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  9. The Hypostasis of the Archons: Platonic Forms as Angels.Marcus Hunt - 2023 - Religions 14 (1):1-17.
    The thesis of this paper is that Platonic Forms are angels. I make this identification by claiming that Platonic Forms have the characteristics of angels, in particular, that Platonic Forms are alive. I offer four arguments for this claim. First, it seems that engaging in self-directed action is a sufficient condition for being alive. The Forms are, as teleological activities, self-directed actions. Second, bodies receive their being from their Forms, and some bodies are essentially alive. Third, in the Good, all (...)
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  10. Do Imaginings have a Goal?Marcus Hunt - 2023 - Axiomathes: Global Philosophy 33 (1):1-17.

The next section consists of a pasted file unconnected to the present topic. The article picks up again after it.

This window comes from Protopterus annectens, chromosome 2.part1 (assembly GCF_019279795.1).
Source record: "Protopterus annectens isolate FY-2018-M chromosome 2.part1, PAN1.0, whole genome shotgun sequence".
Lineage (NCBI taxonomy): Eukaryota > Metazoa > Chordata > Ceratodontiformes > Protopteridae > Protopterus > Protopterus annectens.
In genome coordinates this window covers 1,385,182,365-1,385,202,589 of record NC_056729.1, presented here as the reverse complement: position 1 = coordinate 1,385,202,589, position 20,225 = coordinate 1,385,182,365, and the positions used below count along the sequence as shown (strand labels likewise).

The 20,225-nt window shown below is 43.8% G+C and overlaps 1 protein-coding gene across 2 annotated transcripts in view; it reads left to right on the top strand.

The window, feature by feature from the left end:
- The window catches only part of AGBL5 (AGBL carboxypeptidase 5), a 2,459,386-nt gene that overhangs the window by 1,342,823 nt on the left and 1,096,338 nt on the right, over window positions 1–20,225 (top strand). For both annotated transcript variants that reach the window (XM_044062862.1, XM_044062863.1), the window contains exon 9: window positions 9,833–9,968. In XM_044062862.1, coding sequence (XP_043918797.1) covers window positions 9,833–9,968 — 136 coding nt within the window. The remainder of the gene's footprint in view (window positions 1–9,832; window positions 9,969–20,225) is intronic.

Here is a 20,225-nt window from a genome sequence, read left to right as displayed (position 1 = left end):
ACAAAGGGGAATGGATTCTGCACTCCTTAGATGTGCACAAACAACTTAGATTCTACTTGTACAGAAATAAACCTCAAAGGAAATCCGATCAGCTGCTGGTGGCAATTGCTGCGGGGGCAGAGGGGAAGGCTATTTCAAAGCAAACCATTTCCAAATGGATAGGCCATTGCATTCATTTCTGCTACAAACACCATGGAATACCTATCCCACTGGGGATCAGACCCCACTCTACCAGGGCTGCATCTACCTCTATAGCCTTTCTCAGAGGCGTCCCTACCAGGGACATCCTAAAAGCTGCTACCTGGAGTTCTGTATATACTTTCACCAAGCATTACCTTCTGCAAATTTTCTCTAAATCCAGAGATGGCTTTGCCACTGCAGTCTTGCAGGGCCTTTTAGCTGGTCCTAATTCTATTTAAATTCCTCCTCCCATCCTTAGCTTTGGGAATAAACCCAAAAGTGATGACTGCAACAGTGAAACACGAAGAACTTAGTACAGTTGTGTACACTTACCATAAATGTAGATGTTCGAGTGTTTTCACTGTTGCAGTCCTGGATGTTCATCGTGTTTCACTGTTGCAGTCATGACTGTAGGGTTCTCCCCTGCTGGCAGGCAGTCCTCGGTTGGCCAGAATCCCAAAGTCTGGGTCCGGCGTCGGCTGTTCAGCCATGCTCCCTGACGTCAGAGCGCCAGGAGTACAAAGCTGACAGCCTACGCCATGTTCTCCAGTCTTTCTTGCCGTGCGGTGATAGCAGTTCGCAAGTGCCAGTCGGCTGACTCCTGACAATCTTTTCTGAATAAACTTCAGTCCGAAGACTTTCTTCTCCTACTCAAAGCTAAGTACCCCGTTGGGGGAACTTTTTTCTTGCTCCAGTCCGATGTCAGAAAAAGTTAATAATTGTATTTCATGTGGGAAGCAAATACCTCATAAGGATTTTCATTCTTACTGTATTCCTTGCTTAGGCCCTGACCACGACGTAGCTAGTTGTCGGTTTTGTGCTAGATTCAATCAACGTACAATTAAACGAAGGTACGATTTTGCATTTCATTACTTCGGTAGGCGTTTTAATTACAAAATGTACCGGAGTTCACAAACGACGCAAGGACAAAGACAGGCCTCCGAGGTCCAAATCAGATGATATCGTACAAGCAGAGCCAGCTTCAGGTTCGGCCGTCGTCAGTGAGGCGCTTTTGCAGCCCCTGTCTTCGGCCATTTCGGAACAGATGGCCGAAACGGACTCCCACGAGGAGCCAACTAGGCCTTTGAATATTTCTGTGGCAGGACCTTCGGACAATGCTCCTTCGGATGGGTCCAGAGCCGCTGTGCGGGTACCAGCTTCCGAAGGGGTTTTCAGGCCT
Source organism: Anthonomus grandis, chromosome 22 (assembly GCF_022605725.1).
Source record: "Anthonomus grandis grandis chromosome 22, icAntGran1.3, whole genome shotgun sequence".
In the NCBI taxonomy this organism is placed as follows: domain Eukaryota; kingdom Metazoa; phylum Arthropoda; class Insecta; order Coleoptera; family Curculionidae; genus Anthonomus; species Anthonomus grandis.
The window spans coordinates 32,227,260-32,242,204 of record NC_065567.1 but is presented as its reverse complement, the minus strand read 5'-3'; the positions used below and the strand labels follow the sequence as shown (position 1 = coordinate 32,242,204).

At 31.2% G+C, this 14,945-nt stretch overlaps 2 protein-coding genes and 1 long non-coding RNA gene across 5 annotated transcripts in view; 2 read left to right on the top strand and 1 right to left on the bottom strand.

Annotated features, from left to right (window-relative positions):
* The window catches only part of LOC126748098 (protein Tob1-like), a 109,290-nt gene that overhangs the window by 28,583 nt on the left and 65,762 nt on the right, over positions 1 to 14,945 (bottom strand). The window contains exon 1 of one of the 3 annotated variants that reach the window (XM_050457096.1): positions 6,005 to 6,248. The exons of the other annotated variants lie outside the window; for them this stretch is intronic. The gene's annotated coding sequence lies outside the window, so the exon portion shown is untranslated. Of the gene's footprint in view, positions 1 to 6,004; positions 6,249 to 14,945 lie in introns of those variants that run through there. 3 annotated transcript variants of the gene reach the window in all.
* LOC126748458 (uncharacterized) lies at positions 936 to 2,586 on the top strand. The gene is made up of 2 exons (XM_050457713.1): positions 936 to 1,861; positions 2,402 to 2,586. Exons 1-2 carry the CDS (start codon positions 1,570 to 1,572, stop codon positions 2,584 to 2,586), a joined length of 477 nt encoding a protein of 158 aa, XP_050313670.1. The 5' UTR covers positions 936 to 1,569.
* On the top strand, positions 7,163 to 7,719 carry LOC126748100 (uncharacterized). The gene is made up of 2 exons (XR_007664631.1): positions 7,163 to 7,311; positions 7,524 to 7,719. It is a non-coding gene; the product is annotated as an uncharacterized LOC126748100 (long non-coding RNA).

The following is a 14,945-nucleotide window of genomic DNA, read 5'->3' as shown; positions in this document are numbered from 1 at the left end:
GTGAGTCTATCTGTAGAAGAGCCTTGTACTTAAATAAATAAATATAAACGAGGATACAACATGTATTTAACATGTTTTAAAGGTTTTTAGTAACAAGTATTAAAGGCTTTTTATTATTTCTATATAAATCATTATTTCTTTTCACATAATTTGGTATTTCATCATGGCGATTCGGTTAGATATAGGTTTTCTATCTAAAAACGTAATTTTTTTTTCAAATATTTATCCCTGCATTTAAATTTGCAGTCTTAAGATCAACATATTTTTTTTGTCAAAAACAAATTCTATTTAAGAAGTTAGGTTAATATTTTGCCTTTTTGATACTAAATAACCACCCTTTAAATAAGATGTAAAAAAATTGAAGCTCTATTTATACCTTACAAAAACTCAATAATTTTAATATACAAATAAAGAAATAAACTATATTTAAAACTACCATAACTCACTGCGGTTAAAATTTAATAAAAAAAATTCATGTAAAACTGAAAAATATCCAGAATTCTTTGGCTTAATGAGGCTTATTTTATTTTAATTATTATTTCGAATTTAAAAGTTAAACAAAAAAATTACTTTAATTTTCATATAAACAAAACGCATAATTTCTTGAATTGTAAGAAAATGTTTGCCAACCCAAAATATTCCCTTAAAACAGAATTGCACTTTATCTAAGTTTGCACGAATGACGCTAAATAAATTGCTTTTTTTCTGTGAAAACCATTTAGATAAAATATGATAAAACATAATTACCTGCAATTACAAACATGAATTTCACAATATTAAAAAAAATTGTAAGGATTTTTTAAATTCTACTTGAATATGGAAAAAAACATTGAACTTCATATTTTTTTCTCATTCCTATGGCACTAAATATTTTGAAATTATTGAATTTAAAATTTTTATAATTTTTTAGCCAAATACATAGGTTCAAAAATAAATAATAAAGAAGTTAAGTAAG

The paper investigates whether imaginative states about propositions can be assessed in terms of fittingness (also known as correctness, appropriateness, aptness). After characterizing propositional imaginings and explaining the idea of fittingness, I present some considerations in favour of the no conditions view: imagining seems to be the sort of action that cannot be done unfittingly, and imaginings have no external cognitive nor conative goals in light of which they could be unfitting. I then examine the local conditions view, that there (...)
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  11. Kant & Fate.Marcus Hunt - 2022 - Cosmos and History : The Journal of Natural and Social Philosophy 18 (1):401-421.
    Immanuel Kant mentions fate (Schicksal) in several places. Peter Thielke offers the only sustained interpretation of what Kant meant by fate. According to Thielke, fate is a “usurpatory concept” that takes the place of causality but fails to do its job. There are problems with this interpretation, relative to Kant’s philosophy and to the ordinary concept of fate. It is not clear why we only find a usurpation of causality and not the other concepts of the categories, or how a (...)